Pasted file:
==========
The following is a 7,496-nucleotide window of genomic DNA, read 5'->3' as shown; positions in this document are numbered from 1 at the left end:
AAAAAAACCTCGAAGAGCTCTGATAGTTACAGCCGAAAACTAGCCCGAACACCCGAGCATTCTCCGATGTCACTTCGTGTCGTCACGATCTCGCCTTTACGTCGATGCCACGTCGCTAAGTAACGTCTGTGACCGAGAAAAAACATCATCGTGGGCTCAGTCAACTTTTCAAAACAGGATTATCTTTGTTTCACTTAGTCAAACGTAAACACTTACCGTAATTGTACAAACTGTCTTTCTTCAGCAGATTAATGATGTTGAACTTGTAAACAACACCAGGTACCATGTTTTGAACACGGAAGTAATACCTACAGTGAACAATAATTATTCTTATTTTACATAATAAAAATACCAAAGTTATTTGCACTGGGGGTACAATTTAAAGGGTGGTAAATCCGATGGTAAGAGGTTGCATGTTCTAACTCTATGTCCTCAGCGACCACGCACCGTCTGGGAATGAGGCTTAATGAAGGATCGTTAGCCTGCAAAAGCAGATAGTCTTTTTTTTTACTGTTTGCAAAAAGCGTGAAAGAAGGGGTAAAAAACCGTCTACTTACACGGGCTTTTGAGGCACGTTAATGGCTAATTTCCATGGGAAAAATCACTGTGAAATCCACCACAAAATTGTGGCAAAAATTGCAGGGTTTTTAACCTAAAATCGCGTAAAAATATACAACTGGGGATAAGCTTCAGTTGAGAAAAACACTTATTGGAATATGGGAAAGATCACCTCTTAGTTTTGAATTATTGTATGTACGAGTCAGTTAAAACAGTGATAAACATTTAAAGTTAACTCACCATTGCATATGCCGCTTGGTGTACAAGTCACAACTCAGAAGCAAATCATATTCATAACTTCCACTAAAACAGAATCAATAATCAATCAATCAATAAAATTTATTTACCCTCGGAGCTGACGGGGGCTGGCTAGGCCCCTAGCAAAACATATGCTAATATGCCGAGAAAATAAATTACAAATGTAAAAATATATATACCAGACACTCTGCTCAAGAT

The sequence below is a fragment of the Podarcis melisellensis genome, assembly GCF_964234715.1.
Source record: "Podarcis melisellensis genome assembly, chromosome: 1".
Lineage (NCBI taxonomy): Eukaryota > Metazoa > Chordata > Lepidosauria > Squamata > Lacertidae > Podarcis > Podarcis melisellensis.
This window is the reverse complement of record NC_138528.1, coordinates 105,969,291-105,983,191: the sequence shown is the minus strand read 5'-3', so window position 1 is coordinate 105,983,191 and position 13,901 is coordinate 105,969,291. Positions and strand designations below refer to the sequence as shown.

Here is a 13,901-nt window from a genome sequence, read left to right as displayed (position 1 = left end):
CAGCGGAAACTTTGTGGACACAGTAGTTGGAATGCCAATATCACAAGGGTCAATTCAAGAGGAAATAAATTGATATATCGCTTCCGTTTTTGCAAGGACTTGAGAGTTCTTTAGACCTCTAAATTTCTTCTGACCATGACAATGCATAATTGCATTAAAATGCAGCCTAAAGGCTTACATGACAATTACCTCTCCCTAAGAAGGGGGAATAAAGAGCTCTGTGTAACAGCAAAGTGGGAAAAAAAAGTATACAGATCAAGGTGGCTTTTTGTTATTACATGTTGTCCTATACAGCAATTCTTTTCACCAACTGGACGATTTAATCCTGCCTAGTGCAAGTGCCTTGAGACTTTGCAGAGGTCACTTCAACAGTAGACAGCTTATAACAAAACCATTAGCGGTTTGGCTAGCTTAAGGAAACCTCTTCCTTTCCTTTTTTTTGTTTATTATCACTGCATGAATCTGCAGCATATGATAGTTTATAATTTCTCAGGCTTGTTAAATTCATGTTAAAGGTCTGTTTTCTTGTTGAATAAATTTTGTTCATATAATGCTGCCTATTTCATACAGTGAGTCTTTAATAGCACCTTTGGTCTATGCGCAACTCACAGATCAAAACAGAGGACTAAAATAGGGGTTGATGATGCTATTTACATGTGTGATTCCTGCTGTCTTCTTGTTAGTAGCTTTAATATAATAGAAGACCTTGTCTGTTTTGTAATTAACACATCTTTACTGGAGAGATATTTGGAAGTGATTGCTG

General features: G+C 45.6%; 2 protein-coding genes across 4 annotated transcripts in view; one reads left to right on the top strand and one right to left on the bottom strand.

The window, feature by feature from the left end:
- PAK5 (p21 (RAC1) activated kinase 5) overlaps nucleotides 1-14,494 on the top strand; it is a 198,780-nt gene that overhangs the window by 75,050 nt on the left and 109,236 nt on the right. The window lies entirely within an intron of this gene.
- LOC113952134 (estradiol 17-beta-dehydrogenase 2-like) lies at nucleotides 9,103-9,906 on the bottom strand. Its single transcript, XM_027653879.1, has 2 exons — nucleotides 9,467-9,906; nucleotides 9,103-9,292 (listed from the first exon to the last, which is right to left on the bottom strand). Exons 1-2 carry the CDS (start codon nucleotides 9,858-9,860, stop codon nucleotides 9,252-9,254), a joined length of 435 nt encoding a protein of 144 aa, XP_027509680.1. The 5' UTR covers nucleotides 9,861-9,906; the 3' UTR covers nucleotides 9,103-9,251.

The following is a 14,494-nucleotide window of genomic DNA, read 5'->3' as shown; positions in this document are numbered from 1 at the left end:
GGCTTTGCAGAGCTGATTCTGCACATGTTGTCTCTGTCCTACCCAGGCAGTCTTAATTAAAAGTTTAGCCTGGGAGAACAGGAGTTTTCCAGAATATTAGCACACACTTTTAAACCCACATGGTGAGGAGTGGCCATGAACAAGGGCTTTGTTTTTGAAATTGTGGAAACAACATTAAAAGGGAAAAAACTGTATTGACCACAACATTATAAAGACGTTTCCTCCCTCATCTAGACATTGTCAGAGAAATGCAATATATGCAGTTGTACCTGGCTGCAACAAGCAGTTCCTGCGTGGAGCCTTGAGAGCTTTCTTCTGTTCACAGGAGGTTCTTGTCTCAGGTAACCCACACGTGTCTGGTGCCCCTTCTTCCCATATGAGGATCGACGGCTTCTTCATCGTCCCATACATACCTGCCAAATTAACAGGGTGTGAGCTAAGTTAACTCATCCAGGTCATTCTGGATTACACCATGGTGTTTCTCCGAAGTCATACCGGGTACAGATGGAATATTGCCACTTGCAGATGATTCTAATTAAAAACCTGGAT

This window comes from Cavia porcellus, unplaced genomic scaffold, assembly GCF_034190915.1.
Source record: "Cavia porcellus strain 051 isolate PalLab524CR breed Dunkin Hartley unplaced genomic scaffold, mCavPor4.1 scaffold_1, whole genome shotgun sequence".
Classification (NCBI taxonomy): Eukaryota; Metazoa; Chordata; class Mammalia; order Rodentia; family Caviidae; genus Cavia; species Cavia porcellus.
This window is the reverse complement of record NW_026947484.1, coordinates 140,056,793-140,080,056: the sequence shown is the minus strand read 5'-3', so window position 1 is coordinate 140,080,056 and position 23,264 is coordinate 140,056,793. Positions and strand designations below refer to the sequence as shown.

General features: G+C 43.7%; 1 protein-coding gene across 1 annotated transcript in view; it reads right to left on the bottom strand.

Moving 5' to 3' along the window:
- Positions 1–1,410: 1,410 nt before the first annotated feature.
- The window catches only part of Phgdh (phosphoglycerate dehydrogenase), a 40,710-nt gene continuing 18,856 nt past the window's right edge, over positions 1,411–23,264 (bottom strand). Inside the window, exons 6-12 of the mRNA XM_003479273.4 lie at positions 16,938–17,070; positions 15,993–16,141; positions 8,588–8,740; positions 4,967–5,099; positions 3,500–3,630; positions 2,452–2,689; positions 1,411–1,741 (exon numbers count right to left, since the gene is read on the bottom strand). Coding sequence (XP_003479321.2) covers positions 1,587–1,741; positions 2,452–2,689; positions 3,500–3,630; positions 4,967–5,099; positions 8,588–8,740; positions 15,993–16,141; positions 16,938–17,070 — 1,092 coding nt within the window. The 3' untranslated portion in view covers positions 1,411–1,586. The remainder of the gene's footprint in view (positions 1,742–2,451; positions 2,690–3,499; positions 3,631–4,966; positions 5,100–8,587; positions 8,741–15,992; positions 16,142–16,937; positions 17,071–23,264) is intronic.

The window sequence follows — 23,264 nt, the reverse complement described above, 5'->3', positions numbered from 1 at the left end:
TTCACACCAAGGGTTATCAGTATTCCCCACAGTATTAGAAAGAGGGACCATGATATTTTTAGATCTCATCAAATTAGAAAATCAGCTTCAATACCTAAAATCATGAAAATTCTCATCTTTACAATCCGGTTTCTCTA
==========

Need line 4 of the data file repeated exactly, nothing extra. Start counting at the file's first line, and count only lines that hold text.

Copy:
Source record: "Podarcis melisellensis genome assembly, chromosome: 1".